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Archive for October, 2012

     It’s all treats and no tricks at Lily Wight ~ The Arcade Of Arts & Arcana this month!

     The new image album, Grand Guignol, is now available to view via the Gallery tab at  https://lilywight.com/ or just click the pics for a fast pass 🙂

     Here are a few vampires to get you started…

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      Kill List?

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A wonderful post about the Celtic origins of Halloween with a bedtime story thrown in.  Sweet dreams, Blogsprites.

Chrissy Derbyshire

The wheel of the year turns to October. We notice the chill in the air, the earlier dark, rain and rust-red leaves. In the supermarket, oversized boxes of gummy ghosts and snakes take their place next to spiderweb garlands, vampire teeth and pointy hats. Pumpkins are selling out quick, soon to be grinning gargoyles on the doorstep and hearty soups on the stove. Hallowe’en is a much-maligned holiday in our modern times. It is a widely-held misconception that the holiday originated in America as an excuse to sell cards and costumes – that it is both a recent development in our folklore, and a cynical one. Neither of these is true. Hallowe’en originates from Celtic Britain. It stems from a culture that believed in magic and took it seriously, a culture for whom Faeryland and the Land of the Dead were interchangeable, and for whom, on certain auspicious days, the…

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     Updated 09/09/2014 

    H.P. Lovecraft’s longform novel makes a fine introduction to the author’s original mythos and recurring themes but, like Poe before him, the style and structure of his weird tales has not aged well and demands patience from modern readers.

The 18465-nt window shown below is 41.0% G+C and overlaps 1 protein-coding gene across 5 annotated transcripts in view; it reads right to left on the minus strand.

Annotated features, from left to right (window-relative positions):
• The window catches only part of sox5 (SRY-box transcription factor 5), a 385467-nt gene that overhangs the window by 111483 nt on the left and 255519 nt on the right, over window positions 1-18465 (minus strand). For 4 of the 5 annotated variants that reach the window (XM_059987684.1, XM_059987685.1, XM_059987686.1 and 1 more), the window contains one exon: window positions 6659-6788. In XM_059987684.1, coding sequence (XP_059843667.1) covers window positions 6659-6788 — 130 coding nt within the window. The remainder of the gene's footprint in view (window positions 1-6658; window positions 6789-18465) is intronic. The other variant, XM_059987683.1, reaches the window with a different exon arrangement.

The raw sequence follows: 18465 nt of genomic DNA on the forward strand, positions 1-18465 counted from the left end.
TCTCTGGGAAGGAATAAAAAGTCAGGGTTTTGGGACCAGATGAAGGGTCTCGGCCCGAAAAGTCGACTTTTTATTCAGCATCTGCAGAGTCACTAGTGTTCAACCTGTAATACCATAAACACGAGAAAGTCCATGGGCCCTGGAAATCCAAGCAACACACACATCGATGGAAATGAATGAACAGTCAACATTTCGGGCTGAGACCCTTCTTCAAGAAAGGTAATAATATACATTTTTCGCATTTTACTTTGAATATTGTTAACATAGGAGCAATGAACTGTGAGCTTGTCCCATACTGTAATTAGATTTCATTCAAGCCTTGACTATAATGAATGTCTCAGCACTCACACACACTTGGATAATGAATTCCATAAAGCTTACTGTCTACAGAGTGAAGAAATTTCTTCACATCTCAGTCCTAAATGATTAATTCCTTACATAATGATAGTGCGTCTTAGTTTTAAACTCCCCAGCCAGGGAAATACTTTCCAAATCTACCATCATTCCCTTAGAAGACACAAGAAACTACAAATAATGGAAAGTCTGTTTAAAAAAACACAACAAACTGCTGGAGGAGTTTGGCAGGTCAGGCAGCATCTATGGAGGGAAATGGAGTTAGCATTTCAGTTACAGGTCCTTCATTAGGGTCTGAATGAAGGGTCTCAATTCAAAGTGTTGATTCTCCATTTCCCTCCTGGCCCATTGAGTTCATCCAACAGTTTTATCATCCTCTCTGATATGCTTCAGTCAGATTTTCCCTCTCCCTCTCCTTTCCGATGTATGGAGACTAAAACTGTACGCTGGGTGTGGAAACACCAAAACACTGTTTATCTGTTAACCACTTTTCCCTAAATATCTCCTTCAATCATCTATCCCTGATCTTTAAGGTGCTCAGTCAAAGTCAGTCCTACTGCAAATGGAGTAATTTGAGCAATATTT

The Case Of Charles Dexter Ward reads much like a dry historical legal document and Lovecraft’s obsession with architecture is interesting but not thrilling.  The lazy dénouement owes much to Dracula – and vampire fans might catch the name “Ferenczy”: a major player in Brian Lumley’s superb Necroscope series.

     Lovecraft’s short fiction is far more satisfying but completists and occultists will love this nonetheless.

     View a trailer for The Resurrected (adapted from The Case Of Charles Dexter Ward)…

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     Updated 21/08/2014 

     Kim Newman’s Glastonbury set tale of a year 2000 millenium apocalypse may have passed its sell by date (without incident) yet still offers a gorily fun interpretation of The Book of Revelations for horror fans who enjoy the likes of Stephen King, Clive Barker, James Herbert and Brian Lumley.

     There is a comfortable soap-opera quality to the slow-burn character-building of colourful locals and visitors but, in the final act, as chaos descends, the diversity of their living nightmares causes a loss of focus.

     Some of the sexual-horror is just plain nasty and there is a missed opportunity to explore the dynamics of cult religions with more intelligent depth.

     As an entry into the sub-genre of supernaturals versus psychic spies it makes a sufficiently fun but hardly a life-changing read.

     Newman can do better.

     Click the smiley to find out where 🙂

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     Updated 12/08/2014

     A short sharp review of Once…

     James Herbert does little to shift his low-brow Stephen King associations with this perfunctory foray into the world of faerie.

     A spooky house and a missing testament provide Scooby Doo plotting while flat characters and shallow research create a strangely uninvolving tale of mixed-up folklores.

     Frequent sexiness will keep you reading but Herbert’s work remains dogged by seventies style misogyny.

     If you’re a Herbert fan you’ll love it regardless, but this is lazy work.

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     Disney, Johnny Depp and director Gore Verbinski are hoping to find some pirate gold once more with this supernaturally-tinged Western adventure.

 

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